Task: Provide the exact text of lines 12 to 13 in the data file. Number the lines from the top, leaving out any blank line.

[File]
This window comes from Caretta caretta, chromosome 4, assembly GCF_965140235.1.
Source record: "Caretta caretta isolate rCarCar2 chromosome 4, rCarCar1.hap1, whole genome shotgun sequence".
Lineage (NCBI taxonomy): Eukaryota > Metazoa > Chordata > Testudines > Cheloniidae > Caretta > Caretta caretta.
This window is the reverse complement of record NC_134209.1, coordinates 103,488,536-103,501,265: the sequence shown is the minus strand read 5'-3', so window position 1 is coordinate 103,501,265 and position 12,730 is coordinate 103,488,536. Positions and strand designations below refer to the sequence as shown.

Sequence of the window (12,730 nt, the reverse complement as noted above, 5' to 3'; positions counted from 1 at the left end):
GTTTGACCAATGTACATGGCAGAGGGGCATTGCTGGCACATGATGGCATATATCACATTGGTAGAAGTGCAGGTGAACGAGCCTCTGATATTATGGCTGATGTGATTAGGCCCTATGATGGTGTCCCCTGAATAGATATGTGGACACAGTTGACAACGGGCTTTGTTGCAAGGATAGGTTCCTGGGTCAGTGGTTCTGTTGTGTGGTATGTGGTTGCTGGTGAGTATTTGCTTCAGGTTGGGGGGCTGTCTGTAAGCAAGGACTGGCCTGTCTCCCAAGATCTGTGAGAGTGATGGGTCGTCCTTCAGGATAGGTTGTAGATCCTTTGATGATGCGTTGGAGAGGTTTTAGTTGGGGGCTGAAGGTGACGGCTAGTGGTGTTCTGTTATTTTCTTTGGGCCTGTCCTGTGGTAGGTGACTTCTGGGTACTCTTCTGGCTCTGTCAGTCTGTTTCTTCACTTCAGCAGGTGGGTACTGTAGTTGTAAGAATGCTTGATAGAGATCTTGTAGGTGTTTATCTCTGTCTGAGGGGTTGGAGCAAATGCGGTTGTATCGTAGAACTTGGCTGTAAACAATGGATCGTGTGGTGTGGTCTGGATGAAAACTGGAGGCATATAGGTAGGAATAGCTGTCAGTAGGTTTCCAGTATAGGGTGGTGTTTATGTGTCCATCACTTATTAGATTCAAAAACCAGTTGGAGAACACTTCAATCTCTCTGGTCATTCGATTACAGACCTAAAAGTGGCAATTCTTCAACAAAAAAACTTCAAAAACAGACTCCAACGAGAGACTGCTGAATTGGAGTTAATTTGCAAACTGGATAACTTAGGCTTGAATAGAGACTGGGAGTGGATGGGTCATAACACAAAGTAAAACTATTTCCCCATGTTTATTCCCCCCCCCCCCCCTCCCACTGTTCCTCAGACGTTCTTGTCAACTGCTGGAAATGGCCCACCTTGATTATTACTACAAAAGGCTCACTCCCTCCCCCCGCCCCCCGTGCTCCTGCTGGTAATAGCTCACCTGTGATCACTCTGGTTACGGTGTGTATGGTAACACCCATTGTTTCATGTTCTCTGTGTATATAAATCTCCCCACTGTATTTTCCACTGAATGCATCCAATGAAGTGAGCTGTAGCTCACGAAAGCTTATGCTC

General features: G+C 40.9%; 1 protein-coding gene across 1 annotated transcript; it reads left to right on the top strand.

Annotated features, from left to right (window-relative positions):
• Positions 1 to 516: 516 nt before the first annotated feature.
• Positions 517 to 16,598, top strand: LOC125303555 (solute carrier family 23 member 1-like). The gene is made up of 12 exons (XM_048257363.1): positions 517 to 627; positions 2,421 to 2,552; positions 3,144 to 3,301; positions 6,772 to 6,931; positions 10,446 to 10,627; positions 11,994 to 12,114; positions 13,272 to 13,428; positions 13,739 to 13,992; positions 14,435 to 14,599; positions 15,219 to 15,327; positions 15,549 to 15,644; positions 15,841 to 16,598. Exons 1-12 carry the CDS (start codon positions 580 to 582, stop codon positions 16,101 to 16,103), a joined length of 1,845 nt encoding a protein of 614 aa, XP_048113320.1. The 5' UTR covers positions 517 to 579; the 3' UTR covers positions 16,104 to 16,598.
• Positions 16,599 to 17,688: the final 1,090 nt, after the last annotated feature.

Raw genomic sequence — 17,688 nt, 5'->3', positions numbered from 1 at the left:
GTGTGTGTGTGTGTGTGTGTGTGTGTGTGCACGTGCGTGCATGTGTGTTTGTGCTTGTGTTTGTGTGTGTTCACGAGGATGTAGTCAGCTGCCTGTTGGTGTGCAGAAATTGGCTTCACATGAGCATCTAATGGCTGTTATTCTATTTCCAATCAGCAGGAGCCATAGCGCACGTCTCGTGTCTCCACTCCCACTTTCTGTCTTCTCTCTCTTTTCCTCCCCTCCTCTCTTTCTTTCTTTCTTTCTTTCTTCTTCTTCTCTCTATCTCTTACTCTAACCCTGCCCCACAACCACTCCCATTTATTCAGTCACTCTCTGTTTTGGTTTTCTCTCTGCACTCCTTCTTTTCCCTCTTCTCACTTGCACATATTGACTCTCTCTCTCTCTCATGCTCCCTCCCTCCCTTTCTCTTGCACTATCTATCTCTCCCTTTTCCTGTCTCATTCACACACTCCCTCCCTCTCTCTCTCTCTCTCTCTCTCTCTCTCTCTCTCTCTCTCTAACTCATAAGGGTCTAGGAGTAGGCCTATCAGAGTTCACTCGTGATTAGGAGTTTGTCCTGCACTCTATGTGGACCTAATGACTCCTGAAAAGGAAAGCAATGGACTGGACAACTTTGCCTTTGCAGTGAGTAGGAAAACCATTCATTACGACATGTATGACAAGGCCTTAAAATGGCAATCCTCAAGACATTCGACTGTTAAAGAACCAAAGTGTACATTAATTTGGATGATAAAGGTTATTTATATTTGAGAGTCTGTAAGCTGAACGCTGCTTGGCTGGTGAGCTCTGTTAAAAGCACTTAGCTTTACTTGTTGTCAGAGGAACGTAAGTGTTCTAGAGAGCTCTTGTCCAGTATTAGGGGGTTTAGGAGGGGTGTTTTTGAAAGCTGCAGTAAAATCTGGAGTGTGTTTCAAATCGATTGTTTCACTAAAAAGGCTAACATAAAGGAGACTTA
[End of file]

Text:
Raw genomic sequence — 17,688 nt, 5'->3', positions numbered from 1 at the left:
GTGTGTGTGTGTGTGTGTGTGTGTGTGTGCACGTGCGTGCATGTGTGTTTGTGCTTGTGTTTGTGTGTGTTCACGAGGATGTAGTCAGCTGCCTGTTGGTGTGCAGAAATTGGCTTCACATGAGCATCTAATGGCTGTTATTCTATTTCCAATCAGCAGGAGCCATAGCGCACGTCTCGTGTCTCCACTCCCACTTTCTGTCTTCTCTCTCTTTTCCTCCCCTCCTCTCTTTCTTTCTTTCTTTCTTTCTTCTTCTTCTCTCTATCTCTTACTCTAACCCTGCCCCACAACCACTCCCATTTATTCAGTCACTCTCTGTTTTGGTTTTCTCTCTGCACTCCTTCTTTTCCCTCTTCTCACTTGCACATATTGACTCTCTCTCTCTCTCATGCTCCCTCCCTCCCTTTCTCTTGCACTATCTATCTCTCCCTTTTCCTGTCTCATTCACACACTCCCTCCCTCTCTCTCTCTCTCTCTCTCTCTCTCTCTCTCTCTCTCTCTAACTCATAAGGGTCTAGGAGTAGGCCTATCAGAGTTCACTCGTGATTAGGAGTTTGTCCTGCACTCTATGTGGACCTAATGACTCCTGAAAAGGAAAGCAATGGACTGGACAACTTTGCCTTTGCAGTGAGTAGGAAAACCATTCATTACGACATGTATGACAAGGCCTTAAAATGGCAATCCTCAAGACATTCGACTGTTAAAGAACCAAAGTGTACATTAATTTGGATGATAAAGGTTATTTATATTTGAGAGTCTGTAAGCTGAACGCTGCTTGGCTGGTGAGCTCTGTTAAAAGCACTTAGCTTTACTTGTTGTCAGAGGAACGTAAGTGTTCTAGAGAGCTCTTGTCCAGTATTAGGGGGTTTAGGAGGGGTGTTTTTGAAAGCTGCAGTAAAATCTGGAGTGTGTTTCAAATCGATTGTTTCACTAAAAAGGCTAACATAAAGGAGACTTA